His collaboration with Patrick Daley in the Pinnacle hold-up was confirmed by eyewitness accounts. It wasn't a case of mere coincidence. Even when Hall claimed he merely ran into Daley for a drink at Allports' pub and was incidentally in the vicinity during the Pinnacle hold-up, Constable Knox identified him as Daley's accomplice. Knox would have been familiar with Hall from his time spent at Pinnacle with Charters. It was also common knowledge that Constable Knox was romantically involved with Daniel Charters' widowed sister, Margaret Feehily.
However, Hall's account — that he had left Allports with Daley and was casually riding home when trooper Hollister began pursuing them based on Knox's information — doesn't hold water. Why would an innocent man flee and brazenly exchange gunfire with troopers? This act alone gives credence to the guilt he professed to not bear. And it was unfortunate for Hall that Hollister knew him well, most likely due to Hollister's awareness of Hall's notorious associations and recent criminal activities.
Ben Hall, Daley, and O'Maley, three well-known bushrangers.
Numerous newspaper reports, entries in the NSW Police Gazette, and accounts by respected citizens like Ernest Bowler and Charles MacAlister, among others, all provide solid evidence for what the police had long suspected: Ben Hall had long been embroiled in the world of bushranging, a fact all too familiar to the local populace of the Lachlan region.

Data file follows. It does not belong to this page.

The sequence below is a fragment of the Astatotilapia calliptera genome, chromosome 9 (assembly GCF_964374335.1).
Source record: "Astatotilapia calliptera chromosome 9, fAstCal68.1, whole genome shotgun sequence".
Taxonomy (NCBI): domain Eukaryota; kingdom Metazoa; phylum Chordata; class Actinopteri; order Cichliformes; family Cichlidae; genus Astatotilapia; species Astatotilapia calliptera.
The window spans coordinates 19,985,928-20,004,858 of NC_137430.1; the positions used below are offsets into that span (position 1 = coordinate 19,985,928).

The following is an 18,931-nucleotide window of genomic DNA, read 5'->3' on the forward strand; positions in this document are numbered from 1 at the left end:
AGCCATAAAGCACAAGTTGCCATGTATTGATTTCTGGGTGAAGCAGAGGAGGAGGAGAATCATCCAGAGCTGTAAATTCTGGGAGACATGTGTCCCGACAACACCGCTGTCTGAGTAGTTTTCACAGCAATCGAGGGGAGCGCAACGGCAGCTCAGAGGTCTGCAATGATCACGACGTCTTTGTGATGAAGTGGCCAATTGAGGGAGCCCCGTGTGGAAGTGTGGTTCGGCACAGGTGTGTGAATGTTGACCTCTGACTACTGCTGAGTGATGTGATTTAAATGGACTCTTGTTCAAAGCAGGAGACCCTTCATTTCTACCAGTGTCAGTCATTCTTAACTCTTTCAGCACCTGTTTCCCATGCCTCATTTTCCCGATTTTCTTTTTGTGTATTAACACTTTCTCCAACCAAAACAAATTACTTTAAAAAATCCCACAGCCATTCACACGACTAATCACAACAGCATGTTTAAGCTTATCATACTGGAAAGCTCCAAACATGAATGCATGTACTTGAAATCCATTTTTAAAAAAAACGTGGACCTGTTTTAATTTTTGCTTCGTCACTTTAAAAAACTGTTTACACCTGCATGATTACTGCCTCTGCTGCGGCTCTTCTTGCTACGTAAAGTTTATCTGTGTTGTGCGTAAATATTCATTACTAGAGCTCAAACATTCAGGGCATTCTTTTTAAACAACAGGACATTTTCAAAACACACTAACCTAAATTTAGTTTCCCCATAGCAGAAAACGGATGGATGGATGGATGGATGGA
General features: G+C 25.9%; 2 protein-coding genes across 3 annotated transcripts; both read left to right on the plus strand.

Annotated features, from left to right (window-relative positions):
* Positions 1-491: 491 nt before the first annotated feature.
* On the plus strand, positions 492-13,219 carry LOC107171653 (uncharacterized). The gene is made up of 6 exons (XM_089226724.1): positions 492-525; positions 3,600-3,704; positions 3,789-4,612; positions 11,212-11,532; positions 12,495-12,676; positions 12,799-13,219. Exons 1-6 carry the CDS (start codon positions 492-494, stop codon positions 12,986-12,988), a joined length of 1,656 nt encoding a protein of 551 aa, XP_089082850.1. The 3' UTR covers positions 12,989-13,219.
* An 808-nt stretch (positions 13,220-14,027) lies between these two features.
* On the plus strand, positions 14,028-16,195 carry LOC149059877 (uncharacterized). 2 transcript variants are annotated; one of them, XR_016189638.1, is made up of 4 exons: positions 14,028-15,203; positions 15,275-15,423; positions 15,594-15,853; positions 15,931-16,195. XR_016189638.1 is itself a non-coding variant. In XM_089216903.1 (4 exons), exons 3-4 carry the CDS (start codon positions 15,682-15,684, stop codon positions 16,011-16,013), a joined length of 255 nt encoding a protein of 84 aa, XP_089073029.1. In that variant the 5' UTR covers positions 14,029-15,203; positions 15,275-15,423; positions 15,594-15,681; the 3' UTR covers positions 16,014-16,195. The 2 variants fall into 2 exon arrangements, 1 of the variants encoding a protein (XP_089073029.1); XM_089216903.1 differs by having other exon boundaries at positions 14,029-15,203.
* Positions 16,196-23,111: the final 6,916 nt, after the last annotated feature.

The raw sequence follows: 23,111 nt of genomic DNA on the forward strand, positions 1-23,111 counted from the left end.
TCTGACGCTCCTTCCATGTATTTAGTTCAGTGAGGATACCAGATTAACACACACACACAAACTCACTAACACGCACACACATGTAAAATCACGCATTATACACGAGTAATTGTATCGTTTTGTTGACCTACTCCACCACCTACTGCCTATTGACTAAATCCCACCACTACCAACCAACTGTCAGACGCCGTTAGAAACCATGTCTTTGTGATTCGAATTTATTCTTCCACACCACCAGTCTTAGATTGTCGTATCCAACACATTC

After his encounters with Knox and Hollister, wherein shots were exchanged, the NSW Police Gazette published a disturbing account on February 13, 1863. This report detailed an attack on an elderly woman named Mrs. Mary Finnigan. Mrs. Finnigan, who ran a shanty near Forbes, was known locally for her benevolent nature. The report read as follows:
|NSW Police Gazette,|
13th February 1863.
The brutal attack on Mrs. Finnigan marked a turning point in Ben Hall's criminal career. The incident at the Pinnacle had already exposed Hall's ruthless nature, but his assault on Mrs. Finnigan indicated a drastic escalation in his disregard for societal norms. Now, more than ever, Hall seemed to be on a reckless path that could only end in prolonged imprisonment, death on the gallows, or a violent end in a shootout.